Reference to Individual Email Message in Plain Text File

A lot of people implement GTD methodology entirely with Gmail. I don't feel comfortable doing that because gmail is not that secure. And I think depending on a network service is a bad idea for a GTD system. So I still download all my emails to my local computers. As my plain text based GTD implementation was taking shape, I realized that I needed to refer to individual email messages in my local mail folders, both in the "Projects/Next-Action" list and as reference materials. For example, in my list, there would be an item "think about Johon's request", and it should include a link to the email message containing John's request. Ideally, invoking this link should open up this email message in kmail, my email reader. Also, I would like the creation of such a link in my list to be semi-automatic.

The first problem is to find the unique id for the email message. Although there's an Message-ID field in standard email format, kmail does not make it easy to use that field. It turns out that just using the unique filename of email messages is sufficient. Kmail by default uses maildir format to store emails, and maildir stores each message as an individual file with a unique name. This situation makes linking to email messages as easy as linking to files. Now the question is, how do I know what filename an individual email message is saved as?

The answer is I don't know, kmail does not reveal that information. At least I don't know the filename when the email is first saved in my email folder. But, the good news is, I don't need to know the filename when the email is in my inbox. Because, as GTD methodology decrees, stuff in inbox should not be permanent, but is to be moved into either projects/next-action list or reference collection. Now, when I process my inbox, and move a message into my GTD email folder, I can figure out what name it is saved in. No, I am not suggesting using kmail's "save-as" method. That's still too much work, because I then have to open a file browser, choose a filename for the email to save as, and manually put a link to that file in my list. Besides, kmail can only "save-as" mbox format, and it sucks.

What I now end up with is a neat solution. Basically, all I need to do, is to drag a message into my local GTD mail folder in kmail. And a link to the saved message will be automatically inserted into my plain-text project/next-action list or my reference file, depending on a dialog selection. This screen shot shows an email being dragged into GTD folder in kmail:

A dialog then shows up:.

After making a selection, a reference to the email message is inserted in vim, which looks like this:

<mail:~/Mail/GTD/cur/1197479411.14855.WSF8K:2,S>

This implementation depends on inotify-tools, which utilizes newer Linux kernel's inotify capability. It watches GTD mail folder. When an email message is moved into this folder, a script records its filename, and inserts a link to the email in my project/next-action list. This solution also depends on vim with server mode support, so other program can send commands to it. I always start my projects/next-action editing session in server mode, with special server names, such as "active_projects":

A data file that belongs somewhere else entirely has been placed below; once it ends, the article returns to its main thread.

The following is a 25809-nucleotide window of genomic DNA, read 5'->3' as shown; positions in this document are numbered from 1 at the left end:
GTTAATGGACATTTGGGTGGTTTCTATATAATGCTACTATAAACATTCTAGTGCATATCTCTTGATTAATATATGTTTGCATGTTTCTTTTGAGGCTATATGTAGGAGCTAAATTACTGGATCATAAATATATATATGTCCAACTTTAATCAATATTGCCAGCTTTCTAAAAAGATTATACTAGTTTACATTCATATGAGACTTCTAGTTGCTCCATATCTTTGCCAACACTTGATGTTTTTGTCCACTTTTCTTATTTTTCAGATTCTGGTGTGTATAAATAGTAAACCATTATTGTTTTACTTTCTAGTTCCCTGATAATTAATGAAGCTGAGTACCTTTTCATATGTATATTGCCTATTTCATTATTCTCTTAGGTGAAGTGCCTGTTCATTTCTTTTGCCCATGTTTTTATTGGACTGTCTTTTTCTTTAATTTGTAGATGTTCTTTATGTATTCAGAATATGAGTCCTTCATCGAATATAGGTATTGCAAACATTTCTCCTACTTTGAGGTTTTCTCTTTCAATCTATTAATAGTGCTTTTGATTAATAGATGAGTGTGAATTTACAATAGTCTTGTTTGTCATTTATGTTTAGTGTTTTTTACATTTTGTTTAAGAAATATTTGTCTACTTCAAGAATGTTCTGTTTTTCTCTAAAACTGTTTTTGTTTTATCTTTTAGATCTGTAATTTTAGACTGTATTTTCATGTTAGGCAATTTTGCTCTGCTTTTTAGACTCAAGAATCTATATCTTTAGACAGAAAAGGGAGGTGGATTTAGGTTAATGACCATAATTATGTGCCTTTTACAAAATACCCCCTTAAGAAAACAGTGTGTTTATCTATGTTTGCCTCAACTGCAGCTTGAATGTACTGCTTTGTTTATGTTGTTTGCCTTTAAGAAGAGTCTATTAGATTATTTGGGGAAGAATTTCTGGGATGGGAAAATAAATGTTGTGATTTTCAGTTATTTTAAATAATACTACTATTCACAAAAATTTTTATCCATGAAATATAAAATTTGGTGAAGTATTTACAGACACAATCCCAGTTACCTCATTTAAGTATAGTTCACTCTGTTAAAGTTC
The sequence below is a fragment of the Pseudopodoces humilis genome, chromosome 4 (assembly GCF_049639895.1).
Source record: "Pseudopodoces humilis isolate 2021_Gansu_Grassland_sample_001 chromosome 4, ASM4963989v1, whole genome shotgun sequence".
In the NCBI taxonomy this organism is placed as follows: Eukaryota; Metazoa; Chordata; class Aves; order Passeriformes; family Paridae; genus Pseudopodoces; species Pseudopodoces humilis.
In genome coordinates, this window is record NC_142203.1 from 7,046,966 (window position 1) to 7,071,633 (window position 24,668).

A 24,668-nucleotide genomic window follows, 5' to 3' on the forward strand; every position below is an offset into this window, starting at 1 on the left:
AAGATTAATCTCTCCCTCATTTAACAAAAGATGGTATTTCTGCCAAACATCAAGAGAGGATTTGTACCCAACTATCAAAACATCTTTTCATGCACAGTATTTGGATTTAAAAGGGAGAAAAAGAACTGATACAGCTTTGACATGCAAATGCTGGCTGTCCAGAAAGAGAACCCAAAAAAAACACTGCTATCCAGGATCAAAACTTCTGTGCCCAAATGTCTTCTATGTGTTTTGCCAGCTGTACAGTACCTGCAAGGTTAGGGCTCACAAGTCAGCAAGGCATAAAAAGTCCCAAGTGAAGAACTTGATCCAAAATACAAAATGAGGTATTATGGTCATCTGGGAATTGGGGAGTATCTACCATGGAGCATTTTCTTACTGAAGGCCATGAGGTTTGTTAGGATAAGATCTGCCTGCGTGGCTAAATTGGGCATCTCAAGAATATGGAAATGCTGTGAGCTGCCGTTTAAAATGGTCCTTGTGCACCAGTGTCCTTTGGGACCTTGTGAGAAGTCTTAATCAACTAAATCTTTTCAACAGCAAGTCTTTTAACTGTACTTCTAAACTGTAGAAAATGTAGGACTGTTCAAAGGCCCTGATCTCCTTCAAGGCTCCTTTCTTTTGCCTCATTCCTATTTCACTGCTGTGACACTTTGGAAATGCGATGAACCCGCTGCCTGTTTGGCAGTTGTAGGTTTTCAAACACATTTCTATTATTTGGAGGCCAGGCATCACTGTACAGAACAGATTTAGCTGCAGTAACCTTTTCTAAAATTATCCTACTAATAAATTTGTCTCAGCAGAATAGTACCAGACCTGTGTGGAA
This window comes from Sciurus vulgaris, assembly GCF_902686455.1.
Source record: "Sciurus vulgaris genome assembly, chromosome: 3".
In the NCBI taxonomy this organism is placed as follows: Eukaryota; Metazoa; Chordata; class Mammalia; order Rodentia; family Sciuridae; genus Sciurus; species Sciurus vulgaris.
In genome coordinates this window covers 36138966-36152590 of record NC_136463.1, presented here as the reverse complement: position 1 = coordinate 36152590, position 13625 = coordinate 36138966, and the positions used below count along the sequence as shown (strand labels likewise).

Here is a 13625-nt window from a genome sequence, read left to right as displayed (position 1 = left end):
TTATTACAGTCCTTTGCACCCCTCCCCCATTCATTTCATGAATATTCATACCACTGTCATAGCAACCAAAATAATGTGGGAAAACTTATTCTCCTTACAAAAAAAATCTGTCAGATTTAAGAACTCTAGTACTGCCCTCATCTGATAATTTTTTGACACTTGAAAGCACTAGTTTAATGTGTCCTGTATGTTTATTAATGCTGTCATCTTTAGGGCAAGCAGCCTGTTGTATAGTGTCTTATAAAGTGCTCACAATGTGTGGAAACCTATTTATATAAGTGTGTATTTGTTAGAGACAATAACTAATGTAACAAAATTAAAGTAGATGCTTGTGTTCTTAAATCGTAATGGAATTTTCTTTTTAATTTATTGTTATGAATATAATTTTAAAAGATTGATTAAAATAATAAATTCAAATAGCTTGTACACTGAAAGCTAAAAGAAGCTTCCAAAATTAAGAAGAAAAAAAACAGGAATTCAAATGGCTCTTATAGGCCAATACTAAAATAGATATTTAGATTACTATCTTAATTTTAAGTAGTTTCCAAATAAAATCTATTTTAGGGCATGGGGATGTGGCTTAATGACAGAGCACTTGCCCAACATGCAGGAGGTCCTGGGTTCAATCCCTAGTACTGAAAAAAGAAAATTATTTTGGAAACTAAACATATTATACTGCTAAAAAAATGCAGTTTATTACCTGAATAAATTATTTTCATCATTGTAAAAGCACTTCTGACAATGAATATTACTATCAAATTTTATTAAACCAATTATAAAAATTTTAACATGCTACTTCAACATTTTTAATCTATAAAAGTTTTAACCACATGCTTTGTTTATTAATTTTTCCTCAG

gvim --servername "active_projects" projects.taskpaper

Finally, a vim plug-in utl.vim is needed to invoke any URL in plain text.

All these components are glued together with a simple shell script ~/bin/email2gtd.sh:


#!/bin/bash
# waiting for email message being dropped in GTD mail folder, then insert
# a reference to the email in one of the available vim server buffers,
# depending on user selection in dialog prompt
#
# author: Huahai Yang, 12/13/2007 11:22:36 AM (PST)  
#
while email=$(inotifywait -e moved_to ~/Mail/GTD/cur --format "%f"); do

  # the list of available vim servers
  servers=( $(vim --serverlist) )

  # the number of available vim servers
  num=${#servers[@]}

  if [[ $num -eq 0 ]]; then
    kdialog --msgbox "There is no vim server running."
  else
    # construct dialog choices
    choices=""
    for id in $(seq 0 $(($num - 1))); do
      choices=${choices}" "${servers[$id]}" "${servers[$id]}" off"
    done

    server=$(kdialog --title "Insert email reference" \
        --radiolist "Please select which vim server to insert into:" \
        $choices)

    # insert the email reference to the end of the current line
    vim --servername "$server" \
        --remote-send "<ESC>A<mail:~/Mail/GTD/cur/"${email}"><ESC>"
  fi
done

This script should run in the background. I personally run it from ~/.kde/Autostart so it is automatically loaded when I log in. It watches the ~/Mail/GTD folder I created in kmail, and insert a reference to an email to available vim server when the email is moved to the folder.

Finally, I set up utl.vim plug-in so that it knows how to invoke a reference to email message. After installing utl.vim, I added the following function in my .vimrc, so that utl.vim can handle my "mail:" style URL:


" lauch kmail to handle reference to email message
fu! Utl_AddressScheme_mail(auri)
  exe "!kmail --view " . UtlUri_unescape( UtlUri_opaque(a:auri) )
  return ''
endfu

Now when cursor is on an email link, hit \gu will open up the message in kmail.

Comments

Post new comment

The content of this field is kept private and will not be shown publicly. If you have a Gravatar account associated with the e-mail address you provide, it will be used to display your avatar.
  • Allowed HTML tags: <a> <em> <strong> <cite> <blockquote> <code> <ul> <ol> <li> <dl> <dt> <dd> <div> <h1><h2><h3><sub><sup><b><i><u><font><img>
  • You may post code using <code>...</code> (generic) or <?php ... ?> (highlighted PHP) tags.
  • Lines and paragraphs break automatically.

More information about formatting options

To prevent automated spam submissions leave this field empty.
Nice place